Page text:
A common continuing criticism of the economic reforms in India has been that despite accelerated growth and all-around poverty reduction, the country continues to suffer from worse child malnutrition than nearly all Sub-Saharan
African countries with lower per capita incomes. This paper argues that this narrative, nearly universally accepted around the world, is false. It is the artefact of a faulty methodology that the World Health Organisation has pushed and the United Nations has supported. If appropriate corrections are applied, in all likelihood, India will be found to be ahead of Sub-Saharan Africa in child malnutrition, just as in other vital health indicators.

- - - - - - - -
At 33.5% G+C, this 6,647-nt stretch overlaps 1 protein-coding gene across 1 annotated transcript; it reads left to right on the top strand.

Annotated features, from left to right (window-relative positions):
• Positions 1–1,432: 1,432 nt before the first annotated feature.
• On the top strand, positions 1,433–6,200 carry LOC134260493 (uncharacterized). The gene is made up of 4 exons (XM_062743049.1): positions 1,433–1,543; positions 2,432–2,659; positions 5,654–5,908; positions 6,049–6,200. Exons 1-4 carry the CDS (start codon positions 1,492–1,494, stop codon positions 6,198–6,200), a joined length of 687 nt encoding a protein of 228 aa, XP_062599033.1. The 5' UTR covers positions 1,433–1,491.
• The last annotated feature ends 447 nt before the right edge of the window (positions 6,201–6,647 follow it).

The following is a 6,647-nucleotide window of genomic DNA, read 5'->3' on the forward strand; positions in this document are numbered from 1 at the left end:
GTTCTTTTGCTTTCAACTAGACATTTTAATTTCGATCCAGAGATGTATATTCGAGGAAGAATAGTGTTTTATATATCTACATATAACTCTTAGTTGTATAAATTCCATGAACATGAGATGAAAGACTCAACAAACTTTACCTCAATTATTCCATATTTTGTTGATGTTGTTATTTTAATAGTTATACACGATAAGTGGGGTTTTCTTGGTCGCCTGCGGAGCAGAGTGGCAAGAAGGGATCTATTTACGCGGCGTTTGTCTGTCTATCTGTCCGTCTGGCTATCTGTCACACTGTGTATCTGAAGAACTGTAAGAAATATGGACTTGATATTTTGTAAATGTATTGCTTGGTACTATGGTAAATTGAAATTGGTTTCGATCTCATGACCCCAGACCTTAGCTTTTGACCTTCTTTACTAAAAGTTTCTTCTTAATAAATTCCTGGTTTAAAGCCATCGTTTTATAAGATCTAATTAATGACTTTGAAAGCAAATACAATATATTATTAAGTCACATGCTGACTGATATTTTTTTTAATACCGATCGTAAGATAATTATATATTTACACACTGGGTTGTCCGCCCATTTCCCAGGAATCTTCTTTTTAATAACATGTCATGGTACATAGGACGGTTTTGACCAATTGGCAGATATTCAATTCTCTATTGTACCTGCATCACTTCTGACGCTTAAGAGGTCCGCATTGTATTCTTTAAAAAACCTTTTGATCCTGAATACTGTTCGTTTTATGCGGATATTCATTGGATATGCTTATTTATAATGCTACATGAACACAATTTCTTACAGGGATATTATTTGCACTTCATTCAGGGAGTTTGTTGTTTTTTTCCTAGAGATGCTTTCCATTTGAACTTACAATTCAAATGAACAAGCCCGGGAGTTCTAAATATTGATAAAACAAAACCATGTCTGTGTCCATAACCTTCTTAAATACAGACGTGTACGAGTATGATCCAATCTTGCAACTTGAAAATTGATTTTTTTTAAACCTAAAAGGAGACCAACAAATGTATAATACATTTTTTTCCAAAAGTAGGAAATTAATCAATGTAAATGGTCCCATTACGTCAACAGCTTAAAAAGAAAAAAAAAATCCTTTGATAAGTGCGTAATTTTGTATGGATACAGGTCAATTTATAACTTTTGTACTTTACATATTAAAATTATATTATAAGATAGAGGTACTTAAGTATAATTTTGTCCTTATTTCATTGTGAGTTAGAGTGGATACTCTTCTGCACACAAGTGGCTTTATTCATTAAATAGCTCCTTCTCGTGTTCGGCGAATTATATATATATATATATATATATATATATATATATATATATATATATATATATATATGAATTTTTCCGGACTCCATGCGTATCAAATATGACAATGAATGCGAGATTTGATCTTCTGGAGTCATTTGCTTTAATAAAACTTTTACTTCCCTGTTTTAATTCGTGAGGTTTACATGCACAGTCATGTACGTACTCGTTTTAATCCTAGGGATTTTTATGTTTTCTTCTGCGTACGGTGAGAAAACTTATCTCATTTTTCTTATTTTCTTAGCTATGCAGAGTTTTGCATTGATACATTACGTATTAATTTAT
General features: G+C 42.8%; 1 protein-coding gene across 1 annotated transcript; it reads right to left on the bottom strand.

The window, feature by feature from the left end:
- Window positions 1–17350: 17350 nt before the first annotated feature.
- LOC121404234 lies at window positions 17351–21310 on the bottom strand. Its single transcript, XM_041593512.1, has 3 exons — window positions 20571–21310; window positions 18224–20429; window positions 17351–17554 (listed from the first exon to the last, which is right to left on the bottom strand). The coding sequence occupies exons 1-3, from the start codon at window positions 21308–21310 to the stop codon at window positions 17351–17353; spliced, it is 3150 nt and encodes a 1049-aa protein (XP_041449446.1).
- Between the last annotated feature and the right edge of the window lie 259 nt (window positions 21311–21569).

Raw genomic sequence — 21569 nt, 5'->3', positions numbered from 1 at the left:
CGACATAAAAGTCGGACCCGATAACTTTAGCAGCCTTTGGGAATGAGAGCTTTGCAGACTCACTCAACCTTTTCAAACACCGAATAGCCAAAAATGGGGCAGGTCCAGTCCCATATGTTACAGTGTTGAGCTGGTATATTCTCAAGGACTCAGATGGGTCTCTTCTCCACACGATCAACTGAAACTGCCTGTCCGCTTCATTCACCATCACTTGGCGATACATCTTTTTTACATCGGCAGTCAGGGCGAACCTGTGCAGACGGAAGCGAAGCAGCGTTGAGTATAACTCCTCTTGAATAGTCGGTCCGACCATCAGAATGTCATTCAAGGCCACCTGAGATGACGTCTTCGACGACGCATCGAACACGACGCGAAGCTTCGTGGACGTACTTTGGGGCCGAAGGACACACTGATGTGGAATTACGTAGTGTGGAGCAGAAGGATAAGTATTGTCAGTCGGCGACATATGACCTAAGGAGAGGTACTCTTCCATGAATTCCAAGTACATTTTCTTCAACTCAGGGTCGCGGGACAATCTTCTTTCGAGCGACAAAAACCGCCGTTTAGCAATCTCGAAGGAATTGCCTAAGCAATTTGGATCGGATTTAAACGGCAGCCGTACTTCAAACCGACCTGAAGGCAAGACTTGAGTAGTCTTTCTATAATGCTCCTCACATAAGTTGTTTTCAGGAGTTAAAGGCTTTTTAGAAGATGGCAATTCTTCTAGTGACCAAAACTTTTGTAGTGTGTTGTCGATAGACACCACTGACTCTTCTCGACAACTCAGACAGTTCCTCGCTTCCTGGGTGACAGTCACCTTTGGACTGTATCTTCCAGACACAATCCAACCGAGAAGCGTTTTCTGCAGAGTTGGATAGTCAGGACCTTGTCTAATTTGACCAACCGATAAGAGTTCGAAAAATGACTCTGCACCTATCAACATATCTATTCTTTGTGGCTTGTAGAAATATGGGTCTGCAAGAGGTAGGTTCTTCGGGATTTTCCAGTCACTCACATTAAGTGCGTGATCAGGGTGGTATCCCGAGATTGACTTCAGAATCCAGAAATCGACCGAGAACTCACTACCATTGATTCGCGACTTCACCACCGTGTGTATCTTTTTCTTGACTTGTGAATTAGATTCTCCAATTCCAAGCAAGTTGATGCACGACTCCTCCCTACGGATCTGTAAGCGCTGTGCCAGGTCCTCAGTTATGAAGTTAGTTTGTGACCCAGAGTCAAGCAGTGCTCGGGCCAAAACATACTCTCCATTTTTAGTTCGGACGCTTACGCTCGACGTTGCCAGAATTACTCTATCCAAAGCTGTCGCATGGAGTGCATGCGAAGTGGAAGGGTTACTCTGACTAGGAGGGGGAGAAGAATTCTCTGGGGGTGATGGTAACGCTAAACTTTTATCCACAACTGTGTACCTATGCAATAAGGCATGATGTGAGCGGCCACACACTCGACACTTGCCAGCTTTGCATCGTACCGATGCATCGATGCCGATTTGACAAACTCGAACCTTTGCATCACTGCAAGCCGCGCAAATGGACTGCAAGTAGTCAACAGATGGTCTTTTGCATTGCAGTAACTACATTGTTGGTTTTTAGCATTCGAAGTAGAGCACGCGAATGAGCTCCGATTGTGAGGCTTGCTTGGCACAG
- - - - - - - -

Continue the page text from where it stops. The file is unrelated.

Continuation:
Arvind Panagariya (ap2231@...) is Professor of Economics and the Jagdish Bhagwati Professor of Indian Political Economy at Columbia University, the United States.
I thank an anonymous referee of this journal for several helpful suggestions. The paper has also benefited from criticism by Jishnu Das, numerous very helpful discussions with Reuben Abraham and comments by Prashant Reddy, Ursula Schwartzhaupt, and Rajitha Swaminathan. It was the basis of the Chandrasekaran
Memorial Lecture at the International Institute of Population Studies, Mumbai, on 8 November 2012, and was originally written for the Program on Indian Economic Policies at Columbia University, funded by a grant from the John Templeton Foundation. The opinions expressed do not necessarily refl ect the views of the John Templeton Foundation.
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